My wife’s father worked on radar during the Second World War. He was a tool maker. Tool makers are given the drawings and instructions – and their role is to fashion the components – from moulds implements.
The word `radar’ is an abbreviated form of the name `radio detecting and ranging’. Radio waves are sent out by a powerful transmitter. When the waves collide with a solid object they bounce back and can be collected by a receiving set. The set and the transmitter are usually in the same place.
You can tell how far away the obstacle is by the calculating how long it takes for a signal to come back.
We use radar everywhere – airports, tracking satellites and even by the police to detect speeding cars.
So when you child misses an easy question and you remark, `You must be as blind as bat!’ you need to think about the poor maligned bat. All the bat has done is to send a little sound – and then receive the signal back on two little antennae – rather like ears. So to compare your poor eleven plus child to a little furry creature is really unfair.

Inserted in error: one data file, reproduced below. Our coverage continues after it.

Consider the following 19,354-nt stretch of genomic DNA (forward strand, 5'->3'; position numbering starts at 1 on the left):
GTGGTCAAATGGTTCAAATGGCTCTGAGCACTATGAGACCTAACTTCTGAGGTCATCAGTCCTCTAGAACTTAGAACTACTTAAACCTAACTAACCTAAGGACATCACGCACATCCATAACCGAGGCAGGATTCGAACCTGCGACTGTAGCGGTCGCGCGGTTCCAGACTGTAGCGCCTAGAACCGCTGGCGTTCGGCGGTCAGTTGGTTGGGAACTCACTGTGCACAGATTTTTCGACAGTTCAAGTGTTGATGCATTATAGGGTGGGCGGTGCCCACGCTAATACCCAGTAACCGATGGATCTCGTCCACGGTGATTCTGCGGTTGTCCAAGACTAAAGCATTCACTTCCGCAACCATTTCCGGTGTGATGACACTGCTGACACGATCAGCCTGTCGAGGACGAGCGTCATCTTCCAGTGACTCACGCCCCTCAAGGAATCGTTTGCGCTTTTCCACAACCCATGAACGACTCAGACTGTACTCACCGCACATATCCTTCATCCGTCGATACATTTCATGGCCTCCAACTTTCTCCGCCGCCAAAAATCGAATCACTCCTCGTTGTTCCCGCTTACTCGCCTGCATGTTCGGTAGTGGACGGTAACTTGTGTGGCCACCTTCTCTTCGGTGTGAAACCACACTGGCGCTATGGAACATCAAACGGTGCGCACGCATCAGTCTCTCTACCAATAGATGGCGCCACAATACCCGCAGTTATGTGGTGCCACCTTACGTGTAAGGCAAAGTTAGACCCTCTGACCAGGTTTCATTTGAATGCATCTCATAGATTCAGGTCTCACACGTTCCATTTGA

A bat send out between ten and a hundred bursts of sound a second. Your eleven plus child may read the question only once! Some eleven plus children may not even read the question before they start to develop an answer.
Think of the poor bat. It has been hanging upside down all day. It is flying in darkness. It is sending out hundreds of little squeaks very few seconds. Your eleven plus child has it easy. You have not made your love one hang upside down. (Even though you may feel like it at times.) You allow your child to work in the best possible light. You do not force you child to make hundreds of little noises.
So the very next time you are minded to remark about reading questions carefully: “Oh you really as blind as a bat!” please take a little pause and allow yourself and your child to be very, very grateful!